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Hashim Hanif, Rana Khalil, George Malcolm, Jason Barton; Predicting perceptual expertise from semantic knowledge: An indexed car test for prosopagnosic patients. Journal of Vision 2008;8(6):185. doi: 10.1167/8.6.185.
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© ARVO (1962-2015); The Authors (2016-present)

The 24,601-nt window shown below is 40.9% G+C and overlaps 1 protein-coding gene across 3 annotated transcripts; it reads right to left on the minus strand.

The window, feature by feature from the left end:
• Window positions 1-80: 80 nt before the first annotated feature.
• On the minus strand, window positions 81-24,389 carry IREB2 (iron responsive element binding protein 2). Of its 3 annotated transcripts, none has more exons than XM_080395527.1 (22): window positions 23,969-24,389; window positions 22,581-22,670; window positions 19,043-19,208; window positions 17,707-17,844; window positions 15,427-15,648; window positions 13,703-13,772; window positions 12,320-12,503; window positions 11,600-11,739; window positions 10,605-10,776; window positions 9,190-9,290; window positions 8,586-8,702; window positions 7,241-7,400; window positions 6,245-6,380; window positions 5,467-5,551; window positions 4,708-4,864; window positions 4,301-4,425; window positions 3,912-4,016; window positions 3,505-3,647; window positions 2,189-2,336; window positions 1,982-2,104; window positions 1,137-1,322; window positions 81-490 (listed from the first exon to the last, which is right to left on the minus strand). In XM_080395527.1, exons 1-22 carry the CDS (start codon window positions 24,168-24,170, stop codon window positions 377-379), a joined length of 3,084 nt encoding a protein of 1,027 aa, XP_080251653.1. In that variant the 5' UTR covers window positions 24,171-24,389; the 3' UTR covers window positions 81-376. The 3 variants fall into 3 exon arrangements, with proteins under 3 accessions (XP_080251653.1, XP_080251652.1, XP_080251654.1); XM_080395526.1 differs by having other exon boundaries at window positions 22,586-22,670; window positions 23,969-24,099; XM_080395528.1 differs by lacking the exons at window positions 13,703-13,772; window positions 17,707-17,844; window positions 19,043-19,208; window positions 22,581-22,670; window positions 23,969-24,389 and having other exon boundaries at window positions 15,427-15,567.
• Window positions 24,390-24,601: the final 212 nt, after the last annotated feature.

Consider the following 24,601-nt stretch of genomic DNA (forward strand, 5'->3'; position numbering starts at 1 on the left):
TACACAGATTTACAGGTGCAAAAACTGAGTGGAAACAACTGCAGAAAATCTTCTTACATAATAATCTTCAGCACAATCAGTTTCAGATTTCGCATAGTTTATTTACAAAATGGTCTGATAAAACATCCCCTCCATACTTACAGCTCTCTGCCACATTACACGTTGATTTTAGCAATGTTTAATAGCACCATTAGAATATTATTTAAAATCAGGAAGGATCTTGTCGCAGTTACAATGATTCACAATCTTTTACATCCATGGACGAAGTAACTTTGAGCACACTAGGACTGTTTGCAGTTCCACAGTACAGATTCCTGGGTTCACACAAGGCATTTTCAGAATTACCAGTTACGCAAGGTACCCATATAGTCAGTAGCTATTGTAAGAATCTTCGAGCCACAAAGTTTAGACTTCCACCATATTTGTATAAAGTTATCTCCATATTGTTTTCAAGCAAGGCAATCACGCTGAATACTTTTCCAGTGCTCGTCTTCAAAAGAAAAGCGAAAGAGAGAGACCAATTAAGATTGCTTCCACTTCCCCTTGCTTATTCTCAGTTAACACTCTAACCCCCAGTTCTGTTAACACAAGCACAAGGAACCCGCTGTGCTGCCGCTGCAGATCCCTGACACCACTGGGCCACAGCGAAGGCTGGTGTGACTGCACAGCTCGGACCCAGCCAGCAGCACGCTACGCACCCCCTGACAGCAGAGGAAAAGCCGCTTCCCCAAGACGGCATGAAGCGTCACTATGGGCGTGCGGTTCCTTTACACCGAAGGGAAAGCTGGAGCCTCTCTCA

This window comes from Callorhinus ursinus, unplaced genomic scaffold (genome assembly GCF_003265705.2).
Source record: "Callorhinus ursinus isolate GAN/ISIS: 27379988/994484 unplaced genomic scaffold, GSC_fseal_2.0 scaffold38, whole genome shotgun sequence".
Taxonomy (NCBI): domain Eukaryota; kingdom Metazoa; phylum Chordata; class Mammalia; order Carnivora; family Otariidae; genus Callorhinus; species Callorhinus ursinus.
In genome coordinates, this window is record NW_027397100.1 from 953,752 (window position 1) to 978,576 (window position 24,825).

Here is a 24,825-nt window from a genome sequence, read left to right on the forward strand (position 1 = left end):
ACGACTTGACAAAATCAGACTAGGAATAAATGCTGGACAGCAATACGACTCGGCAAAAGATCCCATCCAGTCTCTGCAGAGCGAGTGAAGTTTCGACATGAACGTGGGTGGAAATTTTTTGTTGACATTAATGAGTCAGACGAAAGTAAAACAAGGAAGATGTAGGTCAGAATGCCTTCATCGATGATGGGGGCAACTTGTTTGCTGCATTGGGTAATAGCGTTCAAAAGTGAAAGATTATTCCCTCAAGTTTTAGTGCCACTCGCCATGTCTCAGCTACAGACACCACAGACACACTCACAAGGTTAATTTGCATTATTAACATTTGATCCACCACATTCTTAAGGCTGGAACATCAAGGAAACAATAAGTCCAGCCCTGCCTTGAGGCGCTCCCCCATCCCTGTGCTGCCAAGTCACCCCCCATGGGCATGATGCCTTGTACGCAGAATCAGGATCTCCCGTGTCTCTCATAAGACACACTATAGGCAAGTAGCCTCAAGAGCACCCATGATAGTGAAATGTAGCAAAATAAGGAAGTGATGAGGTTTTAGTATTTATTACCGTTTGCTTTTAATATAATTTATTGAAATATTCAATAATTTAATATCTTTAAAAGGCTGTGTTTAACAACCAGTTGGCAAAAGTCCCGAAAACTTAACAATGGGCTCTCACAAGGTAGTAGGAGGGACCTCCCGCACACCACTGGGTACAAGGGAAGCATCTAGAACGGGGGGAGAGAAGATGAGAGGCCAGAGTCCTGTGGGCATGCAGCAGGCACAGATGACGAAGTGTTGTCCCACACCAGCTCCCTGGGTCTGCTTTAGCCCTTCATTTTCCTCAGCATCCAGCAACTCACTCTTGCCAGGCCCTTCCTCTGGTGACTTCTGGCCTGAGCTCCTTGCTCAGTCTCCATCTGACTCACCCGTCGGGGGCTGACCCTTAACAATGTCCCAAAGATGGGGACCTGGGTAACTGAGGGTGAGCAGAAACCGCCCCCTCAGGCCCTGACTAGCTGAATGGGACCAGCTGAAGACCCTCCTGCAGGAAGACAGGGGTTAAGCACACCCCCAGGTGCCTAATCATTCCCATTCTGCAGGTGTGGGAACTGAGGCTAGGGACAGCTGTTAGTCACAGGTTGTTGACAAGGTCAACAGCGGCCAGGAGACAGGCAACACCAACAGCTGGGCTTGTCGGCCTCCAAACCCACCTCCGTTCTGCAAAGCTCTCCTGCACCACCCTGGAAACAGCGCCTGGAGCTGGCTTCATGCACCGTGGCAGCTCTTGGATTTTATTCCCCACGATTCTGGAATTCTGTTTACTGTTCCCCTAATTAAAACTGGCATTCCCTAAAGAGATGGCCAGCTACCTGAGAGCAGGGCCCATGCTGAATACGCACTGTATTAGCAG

Studies of whether the prosopagnosic recognition impairment extends to other objects are confounded by variable expertise of people for other objects. Ideally, performance for non-face object recognition by these patients should be adjusted for premorbid expertise. We explored whether an index of semantic knowledge about cars could predict the performance of healthy subjects in a test of visual recognition of cars. 23 subjects perform three items involving all European, Asian and American cars made from 1950 to the present. First, they used Likert scales to rate their own knowledge of cars from each decade. Second, we administered a semantic questionnaire, asking them to provide the make (manufacturer's name) for all models made in this period. Third, we administered a perceptual test that showed the images of 150 cars, for which they were required to provide decade, model and make if possible. Half of the subjects performed the perceptual test before the semantic, and half the reverse. Semantic knowledge correlated well with perceptual recognition of make (r=.85) and model (r=.90), but less so with recognition of decade of make (r = .30). A combined perceptual index of Make + 4*(Model) + 0.2*(Decade) yielded the optimum correlation of perceptual knowledge with semantic knowledge (r = .93). Self-ratings correlated moderately with semantic knowledge (r=.57), and with perceptual recognition of make (r=.59), model (r=.54), and decade of make (r = .33). A combined perceptual index of Make + 2.1*(Model) + 0.5*(Decade) yielded the optimum correlation of perceptual knowledge with self-rating (r = .61). We conclude that semantic car knowledge but not self-rating is a reasonably accurate predictor of perceptual recognition of cars by make and model. A semantic index may be useful for adjusting perceptual recognition scores for premorbid expertise when studying patients with face or object recognition deficits.
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